Clinton was primarily despised because of the deep divisions in the country over Vietnam. Carter didn't receive the same level of hate because he was a veteran and a devout old-school Christian. Clinton represented hippie, draft-dodging, pot-smoking, free-lovin' cultural revolution. In a sense it was quasi-racial because the hippies were viewed as "white Negroes" or at least as miscegenating, civil-rights-supporting, "N-lovers," "faggots" and subversive peaceniks.

It's probably hard for younger people to fully grasp how deep the hatred from the right ran in those days toward those who represented the cultural revolution.
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  #69  
Old 04-29-2011, 05:30 PM
miceelf miceelf is offline
 
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Default Re: Racial, not "crazy"

Clearly, the bloom is long off of this rose, but Clinton was, at the time, regarded by many African Americans as the first Black president, because of his cultural comfort with African Americans. Not sure this translated into much substantively, but I got the sense that many of his enemies noted this as well.
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  #70  
Old 04-29-2011, 05:32 PM
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Default Re: Racial, not "crazy"

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Originally Posted by stephanie View Post

Something like this. I'd be curious if Ocean has thoughts, as I was thinking of it as a psychological phenomena (not for those stirring up the issues, but those who buy into Vince Foster conspiracies or birtherism or whatever). You HATE someone, are convinced he's unamerican, the devil, whatever, and then find reasons. Whatever those reasons are, you tend to cling to unreasonably, but what form the reasons take are going to depend on both the issues of the day (culture war stuff for Clinton, terrorism/Islam now) and who the enemy is (class/horndog vs. race stuff, although there's always some element of race that plays in attacks on the left, I think, because of the success of that element in US politics generally).
Stephanie,

I'm not sure what you're trying to get at. Perhaps you can find something in my reply to Diane in the other thread. Although it seems that you're more interested in knowing how it works for the base that is receptive to this kind of strategy.

I think it starts by having Republicans dislike the president just because he's a Democrat. Then you start to add other ingredients: he's liberal, he's black, he's for AA, he's community organizer, he's elite, etc, etc. So, what is it that people dislike about all those things? They dislike the stereotypes attached to those attributes. "Liberals will raise taxes." "Black people aren't intelligent enough, or responsible enough, or hard working, or prepared for leadership, etc" "He's against white people." "He's a communist who will take away our rights and freedoms". "Elites are dismissive of people with less education." I think you get the picture. Their worst fears have become true!
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  #71  
Old 04-29-2011, 06:09 PM
stephanie stephanie is offline
 
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Default Re: Racial, not "crazy"

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I'm not sure what you're trying to get at. Perhaps you can find something in my reply to Diane in the other thread. Although it seems that you're more interested in knowing how it works for the base that is receptive to this kind of strategy.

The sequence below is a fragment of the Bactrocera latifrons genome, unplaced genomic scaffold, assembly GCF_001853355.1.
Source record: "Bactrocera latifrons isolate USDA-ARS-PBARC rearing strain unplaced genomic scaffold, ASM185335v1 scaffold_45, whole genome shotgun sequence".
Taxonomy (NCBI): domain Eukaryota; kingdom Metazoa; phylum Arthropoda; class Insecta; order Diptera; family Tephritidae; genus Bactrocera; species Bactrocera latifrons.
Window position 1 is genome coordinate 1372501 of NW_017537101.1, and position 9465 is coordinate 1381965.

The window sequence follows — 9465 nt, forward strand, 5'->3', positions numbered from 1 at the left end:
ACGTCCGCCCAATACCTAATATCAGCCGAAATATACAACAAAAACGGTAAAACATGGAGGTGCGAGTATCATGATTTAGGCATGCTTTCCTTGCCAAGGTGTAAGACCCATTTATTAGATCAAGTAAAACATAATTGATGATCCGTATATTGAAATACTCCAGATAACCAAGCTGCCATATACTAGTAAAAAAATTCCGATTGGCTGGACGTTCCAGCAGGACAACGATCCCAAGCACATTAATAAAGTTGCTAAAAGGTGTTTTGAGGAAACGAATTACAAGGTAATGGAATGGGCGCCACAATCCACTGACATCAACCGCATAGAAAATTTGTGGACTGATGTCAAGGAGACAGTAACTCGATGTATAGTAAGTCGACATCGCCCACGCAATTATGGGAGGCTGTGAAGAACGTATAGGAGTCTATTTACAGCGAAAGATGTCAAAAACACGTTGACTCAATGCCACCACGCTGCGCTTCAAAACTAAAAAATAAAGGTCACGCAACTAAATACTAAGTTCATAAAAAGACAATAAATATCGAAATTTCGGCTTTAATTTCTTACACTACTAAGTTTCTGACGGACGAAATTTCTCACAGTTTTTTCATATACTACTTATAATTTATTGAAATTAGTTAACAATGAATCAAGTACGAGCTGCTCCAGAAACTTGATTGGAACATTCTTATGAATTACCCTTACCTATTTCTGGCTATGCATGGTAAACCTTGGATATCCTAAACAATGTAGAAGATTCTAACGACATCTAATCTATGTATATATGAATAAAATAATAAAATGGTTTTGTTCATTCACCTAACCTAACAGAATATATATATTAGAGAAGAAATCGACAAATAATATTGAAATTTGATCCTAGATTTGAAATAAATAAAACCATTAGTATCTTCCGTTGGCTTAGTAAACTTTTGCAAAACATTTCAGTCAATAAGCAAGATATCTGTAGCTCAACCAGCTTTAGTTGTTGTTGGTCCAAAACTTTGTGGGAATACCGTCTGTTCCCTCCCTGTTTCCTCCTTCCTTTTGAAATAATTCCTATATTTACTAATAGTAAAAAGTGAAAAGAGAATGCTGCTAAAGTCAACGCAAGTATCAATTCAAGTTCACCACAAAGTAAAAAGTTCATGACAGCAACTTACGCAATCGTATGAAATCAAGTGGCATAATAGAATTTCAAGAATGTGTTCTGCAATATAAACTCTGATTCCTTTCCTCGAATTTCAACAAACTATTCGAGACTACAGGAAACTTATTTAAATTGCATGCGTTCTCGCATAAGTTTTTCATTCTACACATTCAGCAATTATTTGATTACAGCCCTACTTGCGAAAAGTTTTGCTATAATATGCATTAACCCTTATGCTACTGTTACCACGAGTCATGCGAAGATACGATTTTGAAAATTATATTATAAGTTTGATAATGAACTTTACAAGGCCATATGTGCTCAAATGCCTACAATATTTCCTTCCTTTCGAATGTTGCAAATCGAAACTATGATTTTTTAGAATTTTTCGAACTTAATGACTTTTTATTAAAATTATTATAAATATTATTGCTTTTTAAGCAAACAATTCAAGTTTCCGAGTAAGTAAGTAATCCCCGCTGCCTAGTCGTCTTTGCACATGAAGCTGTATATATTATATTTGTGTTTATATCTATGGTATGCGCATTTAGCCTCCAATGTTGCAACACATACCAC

Right. I think I get what's up with those who cynically stir up these things. I'm wondering more about the phenomenon of the hatred itself. It seems to me that the hatred somewhat preexists the reasons, and then reasons are found. The Clinton hatred and Obama hatred is basically the same, but different reasons are found, because they are different people and the prejudices they fit are somewhat different (though there are relationships, as others have pointed out).

It reminds me a bit of Iago, who just hates Othello, yet seems to be trying to explain the feeling to everyone, even himself, throughout the play, and basically never giving a reason that sounds like the real one. (FTR, yes, I'm aware of the various theories here.)

Hmm, I guess what I'm getting at is that it's kind of visceral -- not based on the kind of rational disagreement on issues that, I dunno, Rob and I might have, but a sense of people like me and people opposed to people like me (or to whom people like me are opposed to). Because so much of politics is about painting the political opponent as the other (as a threat, not a fellow American with different ideas), then the reaction is much more tribal or whatever, and then kind of rationalized and made more defensibly political. So I think it's the segment of the right that approach this as a culture war that tend to feel it, less a real ideological difference and expected reaction to that, as McWhorter seemed to be putting it. I don't know, maybe this isn't worth speculating or wondering about.

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  #72  
Old 04-29-2011, 06:26 PM
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Default Re: Racial, not "crazy"

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Originally Posted by stephanie View Post
Right. I think I get what's up with those who cynically stir up these things. I'm wondering more about the phenomenon of the hatred itself. It seems to me that the hatred somewhat preexists the reasons, and then reasons are found. The Clinton hatred and Obama hatred is basically the same, but different reasons are found, because they are different people and the prejudices they fit are somewhat different (though there are relationships, as others have pointed out).

It reminds me a bit of Iago, who just hates Othello, yet seems to be trying to explain the feeling to everyone, even himself, throughout the play, and basically never giving a reason that sounds like the real one. (FTR, yes, I'm aware of the various theories here.)